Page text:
The above website contains nonfiction published by Scholastic, Inc., a respected children’s book publisher in the US. You can easily go to the appropriate grade level at this web site to find lists of books.

The above Teachers First website is offered as a service to teachers by The Source for Learning, a non-profit learning and technologies corporation. Scroll down to find 100 recommended books grouped by age level.

The above website is from the Association for Library Service to Children. Two years ago this organization put together annotated lists of books for children. The books are grouped by grade level and the list can be easily downloaded.

There are other lists compiled by the California Department of Education, the New York Public Library, religious groups and book publishers. If you go to your online search engine and search for “reading books for children by grade level,” you will find many sources of lists.

With hundreds of books to choose from, your child is sure to find many.

If my child reads slowly, he can pronounce almost all the words correctly, but he understands almost nothing. If he reads faster, he mispronounces many words but he seems to understand a bit. Which do I go for—accuracy or comprehension?

Accuracy. But let’s backtrack a little.

At what stage of reading is your son? Is he reading passages matched to his reading level? If a child is plodding laboriously through text, the text is too difficult for his reading level. He is not achieving fluency. I suggest you go back to easy readers which he can read accurately and with understanding in order to give him confidence.boy reading book

If he is in third grade, for example, you might find some first grade reading for him. Ask your librarian for help. If he can read sight words and CVC words at a good pace, with word accuracy and with overall comprehension, you know he is reading at least at an early first grade level. Gradually increase the reading difficulty. You want to maintain the child’s confidence, so increasing the difficulty level should not happen in a matter of days but rather over weeks or months.

Some problems to listen for:

  • If a child is stumbling, word to word, he is not phrasing within sentences.  For example, all the words in a prepositional phrase go together and should be said as a unit; the subject and it’s modifiers should be said as a unit.  Practice reading aloud with you modeling how to say a given sentence, and ask your son to phrase words so that they make sense.
  • If a child is reading in a flat monotone, his reading lacks inflection.  Some languages lack inflection (Korean, for example), and children from that background might feel foolish saying some words louder and some words softer, or saying part of a word louder than the rest of a word.  If you can read with inflection, let the child listen to you and then ask him to repeat the words the same way.  If you cannot read with inflection, a child can listen and read along to books on tape.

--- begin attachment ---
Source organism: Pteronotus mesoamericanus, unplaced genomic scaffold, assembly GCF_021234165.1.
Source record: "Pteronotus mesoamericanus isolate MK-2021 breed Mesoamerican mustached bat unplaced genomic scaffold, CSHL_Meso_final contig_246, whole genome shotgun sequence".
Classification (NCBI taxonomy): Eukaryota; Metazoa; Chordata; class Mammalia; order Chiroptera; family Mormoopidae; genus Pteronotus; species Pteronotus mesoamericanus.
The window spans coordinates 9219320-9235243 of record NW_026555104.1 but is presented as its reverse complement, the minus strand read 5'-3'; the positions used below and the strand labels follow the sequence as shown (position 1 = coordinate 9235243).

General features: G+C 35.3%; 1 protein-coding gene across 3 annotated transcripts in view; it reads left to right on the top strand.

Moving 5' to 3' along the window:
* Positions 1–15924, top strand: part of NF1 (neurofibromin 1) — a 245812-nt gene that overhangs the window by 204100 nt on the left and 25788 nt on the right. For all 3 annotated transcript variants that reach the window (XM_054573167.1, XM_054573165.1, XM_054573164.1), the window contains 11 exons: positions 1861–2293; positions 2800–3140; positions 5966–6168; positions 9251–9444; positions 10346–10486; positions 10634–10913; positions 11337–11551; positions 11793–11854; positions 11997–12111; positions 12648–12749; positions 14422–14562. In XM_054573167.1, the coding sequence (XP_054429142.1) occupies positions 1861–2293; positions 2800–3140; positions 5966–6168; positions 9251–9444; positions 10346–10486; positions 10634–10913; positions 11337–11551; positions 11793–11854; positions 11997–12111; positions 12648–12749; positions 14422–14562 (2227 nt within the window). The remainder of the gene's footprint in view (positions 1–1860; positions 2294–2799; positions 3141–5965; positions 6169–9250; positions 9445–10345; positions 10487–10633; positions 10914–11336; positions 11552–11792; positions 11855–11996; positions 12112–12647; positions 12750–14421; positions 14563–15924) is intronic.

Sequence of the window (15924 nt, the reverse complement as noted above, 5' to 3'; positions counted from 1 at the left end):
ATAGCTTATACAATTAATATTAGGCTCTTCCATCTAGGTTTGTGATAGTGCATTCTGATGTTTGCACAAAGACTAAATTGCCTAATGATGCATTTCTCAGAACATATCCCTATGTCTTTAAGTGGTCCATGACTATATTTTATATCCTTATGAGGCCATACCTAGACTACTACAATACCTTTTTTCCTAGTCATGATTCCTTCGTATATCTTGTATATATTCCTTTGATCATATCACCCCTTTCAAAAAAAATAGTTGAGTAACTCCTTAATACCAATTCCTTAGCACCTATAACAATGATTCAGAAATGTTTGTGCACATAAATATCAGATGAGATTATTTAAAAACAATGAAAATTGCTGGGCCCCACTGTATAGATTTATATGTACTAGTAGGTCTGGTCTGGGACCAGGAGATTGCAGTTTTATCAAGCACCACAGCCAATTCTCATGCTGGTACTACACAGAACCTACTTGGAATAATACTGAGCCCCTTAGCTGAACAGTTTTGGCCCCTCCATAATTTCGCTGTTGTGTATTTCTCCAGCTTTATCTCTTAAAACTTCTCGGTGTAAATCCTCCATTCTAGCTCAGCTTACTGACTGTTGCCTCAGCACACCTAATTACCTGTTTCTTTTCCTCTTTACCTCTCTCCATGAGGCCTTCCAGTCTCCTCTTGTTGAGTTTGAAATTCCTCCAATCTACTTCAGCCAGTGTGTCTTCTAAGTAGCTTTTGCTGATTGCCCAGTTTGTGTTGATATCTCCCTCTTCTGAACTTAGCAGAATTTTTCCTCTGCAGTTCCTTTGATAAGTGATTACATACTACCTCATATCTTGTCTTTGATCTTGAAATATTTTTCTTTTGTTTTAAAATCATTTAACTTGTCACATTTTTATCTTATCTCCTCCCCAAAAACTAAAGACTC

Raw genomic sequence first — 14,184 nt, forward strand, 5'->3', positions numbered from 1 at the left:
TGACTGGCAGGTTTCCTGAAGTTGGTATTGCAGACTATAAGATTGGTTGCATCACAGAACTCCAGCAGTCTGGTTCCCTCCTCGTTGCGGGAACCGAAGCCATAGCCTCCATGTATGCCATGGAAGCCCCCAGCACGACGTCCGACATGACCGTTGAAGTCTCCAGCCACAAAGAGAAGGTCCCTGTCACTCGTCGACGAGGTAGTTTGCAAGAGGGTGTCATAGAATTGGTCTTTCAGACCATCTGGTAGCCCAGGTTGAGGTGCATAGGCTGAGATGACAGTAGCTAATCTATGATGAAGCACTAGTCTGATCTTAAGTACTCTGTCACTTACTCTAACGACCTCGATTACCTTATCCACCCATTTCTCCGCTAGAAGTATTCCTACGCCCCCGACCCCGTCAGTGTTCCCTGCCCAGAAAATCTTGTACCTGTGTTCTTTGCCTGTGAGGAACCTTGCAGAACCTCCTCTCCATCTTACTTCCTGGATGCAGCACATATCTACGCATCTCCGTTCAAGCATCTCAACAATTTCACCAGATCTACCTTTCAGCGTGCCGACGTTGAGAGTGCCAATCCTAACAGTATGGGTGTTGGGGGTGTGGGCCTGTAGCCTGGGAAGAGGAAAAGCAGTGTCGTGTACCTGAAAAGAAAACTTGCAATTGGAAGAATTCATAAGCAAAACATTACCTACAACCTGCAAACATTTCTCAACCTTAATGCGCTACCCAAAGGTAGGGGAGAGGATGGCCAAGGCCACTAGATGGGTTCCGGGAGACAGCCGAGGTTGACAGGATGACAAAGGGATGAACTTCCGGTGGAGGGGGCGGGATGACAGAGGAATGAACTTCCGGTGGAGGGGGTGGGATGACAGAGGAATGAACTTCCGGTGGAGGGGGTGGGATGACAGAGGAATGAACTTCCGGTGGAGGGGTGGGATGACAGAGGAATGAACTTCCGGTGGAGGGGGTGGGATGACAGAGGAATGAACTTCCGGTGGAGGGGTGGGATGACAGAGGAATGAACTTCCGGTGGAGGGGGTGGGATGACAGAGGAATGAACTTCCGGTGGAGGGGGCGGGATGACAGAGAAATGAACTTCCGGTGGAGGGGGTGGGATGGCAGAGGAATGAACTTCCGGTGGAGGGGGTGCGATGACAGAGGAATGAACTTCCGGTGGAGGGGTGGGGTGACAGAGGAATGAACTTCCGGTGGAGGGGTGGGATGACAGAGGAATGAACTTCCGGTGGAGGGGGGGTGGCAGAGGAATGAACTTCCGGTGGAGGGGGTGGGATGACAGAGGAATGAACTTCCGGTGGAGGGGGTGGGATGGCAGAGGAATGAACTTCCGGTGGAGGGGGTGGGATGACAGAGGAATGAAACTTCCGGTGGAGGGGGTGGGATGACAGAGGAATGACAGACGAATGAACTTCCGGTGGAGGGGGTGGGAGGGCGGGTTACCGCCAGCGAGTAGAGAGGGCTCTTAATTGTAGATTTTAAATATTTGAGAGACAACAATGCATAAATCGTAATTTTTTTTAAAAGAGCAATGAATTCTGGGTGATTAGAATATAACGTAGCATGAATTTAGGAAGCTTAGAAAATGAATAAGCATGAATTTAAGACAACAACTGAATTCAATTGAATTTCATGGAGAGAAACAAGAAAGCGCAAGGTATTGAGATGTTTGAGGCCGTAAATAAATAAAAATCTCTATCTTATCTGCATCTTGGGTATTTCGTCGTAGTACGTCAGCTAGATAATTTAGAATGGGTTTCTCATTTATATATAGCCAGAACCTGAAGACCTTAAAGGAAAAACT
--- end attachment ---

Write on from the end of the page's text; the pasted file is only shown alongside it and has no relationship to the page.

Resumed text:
• If a child is bulldozing longer words rather than sounding them out, he could have problems with phonics, or be dyslexic,  or  be an impatient personality.  Cover suffixes and prefixes, discuss the root word’s meaning and the meaning of the suffixes and prefixes, and then reassemble the word.  Reread the sentence and ask the student what the word means in the context of that sentence.

Some manufacturers have a reading level on the back cover of children’s books. “RL 2.2” for example means reading level second grade, second month. Other books are color coded by the library, and still others show reading level with a lexile score. In my public library, one long wall of books contains easy readers for children learning to read. You might find an author whom your child likes. Ask your librarian for help so that your child is reading at the correct reading level and gaining confidence.

As your child progresses to higher reading levels, he will probably read with less accuracy and at a slower speed unless you actively intervene. Ask him to read aloud. When he pauses or stumbles, let him try to figure out the difficulty himself, but if he can’t, stop him and help him. Perhaps you will notice he doesn’t understand a concept in phonics; or that prefixes or suffixes confuse him; or that he doesn’t know where to make the break in multi-syllable words so he pronounces words wrong; or that a secondary meaning of a common word baffles him. Teach him how to solve his problem. Then let him continue reading that sentence or that paragraph. Now ask him to reread it. If he continues to stumble at the same spot, you know that he needs stronger intervention on a particular skill.